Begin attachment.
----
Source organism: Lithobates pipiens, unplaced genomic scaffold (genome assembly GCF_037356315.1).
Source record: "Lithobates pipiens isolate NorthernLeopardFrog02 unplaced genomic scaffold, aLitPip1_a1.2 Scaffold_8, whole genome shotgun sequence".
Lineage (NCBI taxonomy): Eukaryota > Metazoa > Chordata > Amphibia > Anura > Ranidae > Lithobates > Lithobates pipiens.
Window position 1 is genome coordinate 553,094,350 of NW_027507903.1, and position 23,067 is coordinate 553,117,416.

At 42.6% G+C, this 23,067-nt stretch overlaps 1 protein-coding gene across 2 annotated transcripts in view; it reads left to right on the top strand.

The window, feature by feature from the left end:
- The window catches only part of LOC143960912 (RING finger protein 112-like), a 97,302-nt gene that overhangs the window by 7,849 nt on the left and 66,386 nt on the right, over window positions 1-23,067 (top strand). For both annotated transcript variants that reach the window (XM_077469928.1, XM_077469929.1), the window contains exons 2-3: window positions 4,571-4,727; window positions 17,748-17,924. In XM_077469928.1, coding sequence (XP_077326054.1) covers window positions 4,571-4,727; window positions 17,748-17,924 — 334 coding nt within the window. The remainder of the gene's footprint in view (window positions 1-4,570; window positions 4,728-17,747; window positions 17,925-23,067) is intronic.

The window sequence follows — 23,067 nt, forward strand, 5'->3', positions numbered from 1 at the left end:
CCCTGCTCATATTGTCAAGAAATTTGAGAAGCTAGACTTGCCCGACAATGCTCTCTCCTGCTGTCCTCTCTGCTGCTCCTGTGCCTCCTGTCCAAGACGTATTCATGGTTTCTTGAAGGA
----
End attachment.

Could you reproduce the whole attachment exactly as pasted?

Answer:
Source organism: Lithobates pipiens, unplaced genomic scaffold (genome assembly GCF_037356315.1).
Source record: "Lithobates pipiens isolate NorthernLeopardFrog02 unplaced genomic scaffold, aLitPip1_a1.2 Scaffold_8, whole genome shotgun sequence".
Lineage (NCBI taxonomy): Eukaryota > Metazoa > Chordata > Amphibia > Anura > Ranidae > Lithobates > Lithobates pipiens.
Window position 1 is genome coordinate 553,094,350 of NW_027507903.1, and position 23,067 is coordinate 553,117,416.

At 42.6% G+C, this 23,067-nt stretch overlaps 1 protein-coding gene across 2 annotated transcripts in view; it reads left to right on the top strand.

The window, feature by feature from the left end:
- The window catches only part of LOC143960912 (RING finger protein 112-like), a 97,302-nt gene that overhangs the window by 7,849 nt on the left and 66,386 nt on the right, over window positions 1-23,067 (top strand). For both annotated transcript variants that reach the window (XM_077469928.1, XM_077469929.1), the window contains exons 2-3: window positions 4,571-4,727; window positions 17,748-17,924. In XM_077469928.1, coding sequence (XP_077326054.1) covers window positions 4,571-4,727; window positions 17,748-17,924 — 334 coding nt within the window. The remainder of the gene's footprint in view (window positions 1-4,570; window positions 4,728-17,747; window positions 17,925-23,067) is intronic.

The window sequence follows — 23,067 nt, forward strand, 5'->3', positions numbered from 1 at the left end:
CCCTGCTCATATTGTCAAGAAATTTGAGAAGCTAGACTTGCCCGACAATGCTCTCTCCTGCTGTCCTCTCTGCTGCTCCTGTGCCTCCTGTCCAAGACGTATTCATGGTTTCTTGAAGGA